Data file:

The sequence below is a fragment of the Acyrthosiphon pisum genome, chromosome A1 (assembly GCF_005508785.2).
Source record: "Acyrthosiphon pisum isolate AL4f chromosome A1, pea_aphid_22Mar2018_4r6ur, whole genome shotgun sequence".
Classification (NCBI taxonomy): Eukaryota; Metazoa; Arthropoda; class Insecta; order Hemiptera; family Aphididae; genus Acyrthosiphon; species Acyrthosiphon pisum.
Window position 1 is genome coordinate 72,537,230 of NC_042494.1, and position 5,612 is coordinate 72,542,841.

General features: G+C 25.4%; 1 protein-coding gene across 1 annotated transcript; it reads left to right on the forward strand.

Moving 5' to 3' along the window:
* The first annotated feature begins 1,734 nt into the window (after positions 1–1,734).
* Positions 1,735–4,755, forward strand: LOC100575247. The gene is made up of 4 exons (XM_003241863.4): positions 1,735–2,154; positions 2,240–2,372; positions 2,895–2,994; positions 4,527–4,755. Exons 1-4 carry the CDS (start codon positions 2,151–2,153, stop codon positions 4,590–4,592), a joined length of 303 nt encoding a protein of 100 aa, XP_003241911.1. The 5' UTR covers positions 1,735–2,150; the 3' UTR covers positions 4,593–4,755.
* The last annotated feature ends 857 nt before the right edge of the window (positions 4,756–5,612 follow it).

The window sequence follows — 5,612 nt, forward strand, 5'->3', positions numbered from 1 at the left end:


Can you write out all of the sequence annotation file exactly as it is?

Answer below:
The sequence below is a fragment of the Acyrthosiphon pisum genome, chromosome A1 (assembly GCF_005508785.2).
Source record: "Acyrthosiphon pisum isolate AL4f chromosome A1, pea_aphid_22Mar2018_4r6ur, whole genome shotgun sequence".
Classification (NCBI taxonomy): Eukaryota; Metazoa; Arthropoda; class Insecta; order Hemiptera; family Aphididae; genus Acyrthosiphon; species Acyrthosiphon pisum.
Window position 1 is genome coordinate 72,537,230 of NC_042494.1, and position 5,612 is coordinate 72,542,841.

General features: G+C 25.4%; 1 protein-coding gene across 1 annotated transcript; it reads left to right on the forward strand.

Moving 5' to 3' along the window:
* The first annotated feature begins 1,734 nt into the window (after positions 1–1,734).
* Positions 1,735–4,755, forward strand: LOC100575247. The gene is made up of 4 exons (XM_003241863.4): positions 1,735–2,154; positions 2,240–2,372; positions 2,895–2,994; positions 4,527–4,755. Exons 1-4 carry the CDS (start codon positions 2,151–2,153, stop codon positions 4,590–4,592), a joined length of 303 nt encoding a protein of 100 aa, XP_003241911.1. The 5' UTR covers positions 1,735–2,150; the 3' UTR covers positions 4,593–4,755.
* The last annotated feature ends 857 nt before the right edge of the window (positions 4,756–5,612 follow it).

The window sequence follows — 5,612 nt, forward strand, 5'->3', positions numbered from 1 at the left end: